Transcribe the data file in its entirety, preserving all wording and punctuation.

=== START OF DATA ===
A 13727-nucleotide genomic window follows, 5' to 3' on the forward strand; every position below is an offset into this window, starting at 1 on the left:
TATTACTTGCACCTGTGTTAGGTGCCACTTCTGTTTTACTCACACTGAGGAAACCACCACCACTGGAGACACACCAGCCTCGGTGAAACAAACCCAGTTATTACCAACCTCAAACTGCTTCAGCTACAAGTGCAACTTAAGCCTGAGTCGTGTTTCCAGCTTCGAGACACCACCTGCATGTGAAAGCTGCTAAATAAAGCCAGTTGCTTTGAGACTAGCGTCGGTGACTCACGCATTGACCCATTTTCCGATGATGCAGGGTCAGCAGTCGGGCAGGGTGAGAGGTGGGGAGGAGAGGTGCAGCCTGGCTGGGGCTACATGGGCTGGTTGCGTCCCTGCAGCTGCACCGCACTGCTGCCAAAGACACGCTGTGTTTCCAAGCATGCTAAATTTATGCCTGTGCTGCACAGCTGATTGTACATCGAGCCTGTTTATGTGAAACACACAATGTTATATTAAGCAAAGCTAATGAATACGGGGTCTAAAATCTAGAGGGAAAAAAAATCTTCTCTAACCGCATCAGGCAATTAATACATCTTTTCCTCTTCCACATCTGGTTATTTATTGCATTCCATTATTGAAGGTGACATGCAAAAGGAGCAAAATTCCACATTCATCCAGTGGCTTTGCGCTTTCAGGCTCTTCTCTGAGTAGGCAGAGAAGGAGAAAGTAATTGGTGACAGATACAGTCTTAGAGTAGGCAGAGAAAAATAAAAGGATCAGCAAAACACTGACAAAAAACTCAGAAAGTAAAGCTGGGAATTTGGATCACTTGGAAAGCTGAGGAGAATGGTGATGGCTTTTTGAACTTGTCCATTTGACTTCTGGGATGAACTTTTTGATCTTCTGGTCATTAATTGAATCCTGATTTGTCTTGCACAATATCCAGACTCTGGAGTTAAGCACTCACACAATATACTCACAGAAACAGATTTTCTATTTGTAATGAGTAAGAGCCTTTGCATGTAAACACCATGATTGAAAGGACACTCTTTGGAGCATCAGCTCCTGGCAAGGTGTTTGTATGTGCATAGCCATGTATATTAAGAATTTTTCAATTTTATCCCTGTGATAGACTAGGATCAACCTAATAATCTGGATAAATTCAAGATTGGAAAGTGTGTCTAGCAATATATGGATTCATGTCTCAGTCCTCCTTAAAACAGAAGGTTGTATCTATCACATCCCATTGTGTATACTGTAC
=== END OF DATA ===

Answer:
A 13727-nucleotide genomic window follows, 5' to 3' on the forward strand; every position below is an offset into this window, starting at 1 on the left:
TATTACTTGCACCTGTGTTAGGTGCCACTTCTGTTTTACTCACACTGAGGAAACCACCACCACTGGAGACACACCAGCCTCGGTGAAACAAACCCAGTTATTACCAACCTCAAACTGCTTCAGCTACAAGTGCAACTTAAGCCTGAGTCGTGTTTCCAGCTTCGAGACACCACCTGCATGTGAAAGCTGCTAAATAAAGCCAGTTGCTTTGAGACTAGCGTCGGTGACTCACGCATTGACCCATTTTCCGATGATGCAGGGTCAGCAGTCGGGCAGGGTGAGAGGTGGGGAGGAGAGGTGCAGCCTGGCTGGGGCTACATGGGCTGGTTGCGTCCCTGCAGCTGCACCGCACTGCTGCCAAAGACACGCTGTGTTTCCAAGCATGCTAAATTTATGCCTGTGCTGCACAGCTGATTGTACATCGAGCCTGTTTATGTGAAACACACAATGTTATATTAAGCAAAGCTAATGAATACGGGGTCTAAAATCTAGAGGGAAAAAAAATCTTCTCTAACCGCATCAGGCAATTAATACATCTTTTCCTCTTCCACATCTGGTTATTTATTGCATTCCATTATTGAAGGTGACATGCAAAAGGAGCAAAATTCCACATTCATCCAGTGGCTTTGCGCTTTCAGGCTCTTCTCTGAGTAGGCAGAGAAGGAGAAAGTAATTGGTGACAGATACAGTCTTAGAGTAGGCAGAGAAAAATAAAAGGATCAGCAAAACACTGACAAAAAACTCAGAAAGTAAAGCTGGGAATTTGGATCACTTGGAAAGCTGAGGAGAATGGTGATGGCTTTTTGAACTTGTCCATTTGACTTCTGGGATGAACTTTTTGATCTTCTGGTCATTAATTGAATCCTGATTTGTCTTGCACAATATCCAGACTCTGGAGTTAAGCACTCACACAATATACTCACAGAAACAGATTTTCTATTTGTAATGAGTAAGAGCCTTTGCATGTAAACACCATGATTGAAAGGACACTCTTTGGAGCATCAGCTCCTGGCAAGGTGTTTGTATGTGCATAGCCATGTATATTAAGAATTTTTCAATTTTATCCCTGTGATAGACTAGGATCAACCTAATAATCTGGATAAATTCAAGATTGGAAAGTGTGTCTAGCAATATATGGATTCATGTCTCAGTCCTCCTTAAAACAGAAGGTTGTATCTATCACATCCCATTGTGTATACTGTAC